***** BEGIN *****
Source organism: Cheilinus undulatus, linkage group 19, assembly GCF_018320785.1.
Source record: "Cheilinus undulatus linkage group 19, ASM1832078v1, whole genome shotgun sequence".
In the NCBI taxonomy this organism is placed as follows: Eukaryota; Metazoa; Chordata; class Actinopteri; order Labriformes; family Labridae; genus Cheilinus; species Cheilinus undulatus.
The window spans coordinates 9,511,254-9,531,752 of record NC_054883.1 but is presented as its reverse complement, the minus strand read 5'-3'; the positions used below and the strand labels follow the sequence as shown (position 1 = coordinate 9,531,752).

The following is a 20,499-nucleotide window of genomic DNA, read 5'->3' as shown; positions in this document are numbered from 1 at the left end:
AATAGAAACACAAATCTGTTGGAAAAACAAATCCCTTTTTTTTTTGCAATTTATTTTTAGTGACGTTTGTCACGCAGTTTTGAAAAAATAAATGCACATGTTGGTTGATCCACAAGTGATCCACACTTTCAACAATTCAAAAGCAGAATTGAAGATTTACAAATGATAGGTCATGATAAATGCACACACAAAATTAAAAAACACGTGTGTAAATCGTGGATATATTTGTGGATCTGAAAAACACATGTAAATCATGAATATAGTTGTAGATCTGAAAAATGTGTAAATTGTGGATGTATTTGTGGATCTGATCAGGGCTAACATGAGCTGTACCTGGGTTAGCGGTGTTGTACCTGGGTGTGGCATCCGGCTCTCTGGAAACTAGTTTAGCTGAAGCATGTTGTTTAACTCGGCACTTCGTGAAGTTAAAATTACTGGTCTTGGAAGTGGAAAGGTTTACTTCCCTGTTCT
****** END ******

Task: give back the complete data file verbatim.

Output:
Source organism: Cheilinus undulatus, linkage group 19, assembly GCF_018320785.1.
Source record: "Cheilinus undulatus linkage group 19, ASM1832078v1, whole genome shotgun sequence".
In the NCBI taxonomy this organism is placed as follows: Eukaryota; Metazoa; Chordata; class Actinopteri; order Labriformes; family Labridae; genus Cheilinus; species Cheilinus undulatus.
The window spans coordinates 9,511,254-9,531,752 of record NC_054883.1 but is presented as its reverse complement, the minus strand read 5'-3'; the positions used below and the strand labels follow the sequence as shown (position 1 = coordinate 9,531,752).

The following is a 20,499-nucleotide window of genomic DNA, read 5'->3' as shown; positions in this document are numbered from 1 at the left end:
AATAGAAACACAAATCTGTTGGAAAAACAAATCCCTTTTTTTTTTGCAATTTATTTTTAGTGACGTTTGTCACGCAGTTTTGAAAAAATAAATGCACATGTTGGTTGATCCACAAGTGATCCACACTTTCAACAATTCAAAAGCAGAATTGAAGATTTACAAATGATAGGTCATGATAAATGCACACACAAAATTAAAAAACACGTGTGTAAATCGTGGATATATTTGTGGATCTGAAAAACACATGTAAATCATGAATATAGTTGTAGATCTGAAAAATGTGTAAATTGTGGATGTATTTGTGGATCTGATCAGGGCTAACATGAGCTGTACCTGGGTTAGCGGTGTTGTACCTGGGTGTGGCATCCGGCTCTCTGGAAACTAGTTTAGCTGAAGCATGTTGTTTAACTCGGCACTTCGTGAAGTTAAAATTACTGGTCTTGGAAGTGGAAAGGTTTACTTCCCTGTTCT